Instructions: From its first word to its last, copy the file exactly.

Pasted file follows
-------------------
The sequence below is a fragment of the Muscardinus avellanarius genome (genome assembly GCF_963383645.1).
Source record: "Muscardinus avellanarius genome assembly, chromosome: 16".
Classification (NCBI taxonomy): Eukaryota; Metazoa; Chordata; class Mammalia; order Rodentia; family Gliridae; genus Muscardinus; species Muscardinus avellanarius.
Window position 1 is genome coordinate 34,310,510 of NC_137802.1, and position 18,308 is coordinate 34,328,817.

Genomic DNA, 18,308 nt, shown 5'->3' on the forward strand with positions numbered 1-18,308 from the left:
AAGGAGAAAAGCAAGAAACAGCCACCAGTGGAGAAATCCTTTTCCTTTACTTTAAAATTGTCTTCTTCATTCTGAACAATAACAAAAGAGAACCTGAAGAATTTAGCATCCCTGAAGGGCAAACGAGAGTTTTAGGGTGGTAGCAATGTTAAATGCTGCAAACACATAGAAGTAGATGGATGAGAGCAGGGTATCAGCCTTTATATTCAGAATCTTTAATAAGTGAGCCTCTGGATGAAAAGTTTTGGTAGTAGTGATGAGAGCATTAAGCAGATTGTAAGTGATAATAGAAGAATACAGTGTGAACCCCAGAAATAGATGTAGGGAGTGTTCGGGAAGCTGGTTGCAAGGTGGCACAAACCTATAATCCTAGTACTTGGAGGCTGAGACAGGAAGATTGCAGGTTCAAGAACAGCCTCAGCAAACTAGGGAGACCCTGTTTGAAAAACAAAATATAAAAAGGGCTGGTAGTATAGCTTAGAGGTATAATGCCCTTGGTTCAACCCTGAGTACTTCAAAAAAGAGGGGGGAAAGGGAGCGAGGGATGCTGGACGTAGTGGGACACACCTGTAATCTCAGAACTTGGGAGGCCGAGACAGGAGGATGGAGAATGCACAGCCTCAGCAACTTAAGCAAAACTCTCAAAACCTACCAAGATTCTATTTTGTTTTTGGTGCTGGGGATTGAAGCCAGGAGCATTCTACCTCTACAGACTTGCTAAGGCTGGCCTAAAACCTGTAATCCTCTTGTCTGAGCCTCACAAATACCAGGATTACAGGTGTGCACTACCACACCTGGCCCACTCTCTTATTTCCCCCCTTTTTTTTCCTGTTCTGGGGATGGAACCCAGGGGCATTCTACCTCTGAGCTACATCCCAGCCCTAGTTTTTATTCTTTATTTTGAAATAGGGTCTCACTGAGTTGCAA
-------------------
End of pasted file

The sequence below is a fragment of the Muscardinus avellanarius genome (genome assembly GCF_963383645.1).
Source record: "Muscardinus avellanarius genome assembly, chromosome: 16".
Classification (NCBI taxonomy): Eukaryota; Metazoa; Chordata; class Mammalia; order Rodentia; family Gliridae; genus Muscardinus; species Muscardinus avellanarius.
Window position 1 is genome coordinate 34,310,510 of NC_137802.1, and position 18,308 is coordinate 34,328,817.

Genomic DNA, 18,308 nt, shown 5'->3' on the forward strand with positions numbered 1-18,308 from the left:
AAGGAGAAAAGCAAGAAACAGCCACCAGTGGAGAAATCCTTTTCCTTTACTTTAAAATTGTCTTCTTCATTCTGAACAATAACAAAAGAGAACCTGAAGAATTTAGCATCCCTGAAGGGCAAACGAGAGTTTTAGGGTGGTAGCAATGTTAAATGCTGCAAACACATAGAAGTAGATGGATGAGAGCAGGGTATCAGCCTTTATATTCAGAATCTTTAATAAGTGAGCCTCTGGATGAAAAGTTTTGGTAGTAGTGATGAGAGCATTAAGCAGATTGTAAGTGATAATAGAAGAATACAGTGTGAACCCCAGAAATAGATGTAGGGAGTGTTCGGGAAGCTGGTTGCAAGGTGGCACAAACCTATAATCCTAGTACTTGGAGGCTGAGACAGGAAGATTGCAGGTTCAAGAACAGCCTCAGCAAACTAGGGAGACCCTGTTTGAAAAACAAAATATAAAAAGGGCTGGTAGTATAGCTTAGAGGTATAATGCCCTTGGTTCAACCCTGAGTACTTCAAAAAAGAGGGGGGAAAGGGAGCGAGGGATGCTGGACGTAGTGGGACACACCTGTAATCTCAGAACTTGGGAGGCCGAGACAGGAGGATGGAGAATGCACAGCCTCAGCAACTTAAGCAAAACTCTCAAAACCTACCAAGATTCTATTTTGTTTTTGGTGCTGGGGATTGAAGCCAGGAGCATTCTACCTCTACAGACTTGCTAAGGCTGGCCTAAAACCTGTAATCCTCTTGTCTGAGCCTCACAAATACCAGGATTACAGGTGTGCACTACCACACCTGGCCCACTCTCTTATTTCCCCCCTTTTTTTTCCTGTTCTGGGGATGGAACCCAGGGGCATTCTACCTCTGAGCTACATCCCAGCCCTAGTTTTTATTCTTTATTTTGAAATAGGGTCTCACTGAGTTGCAA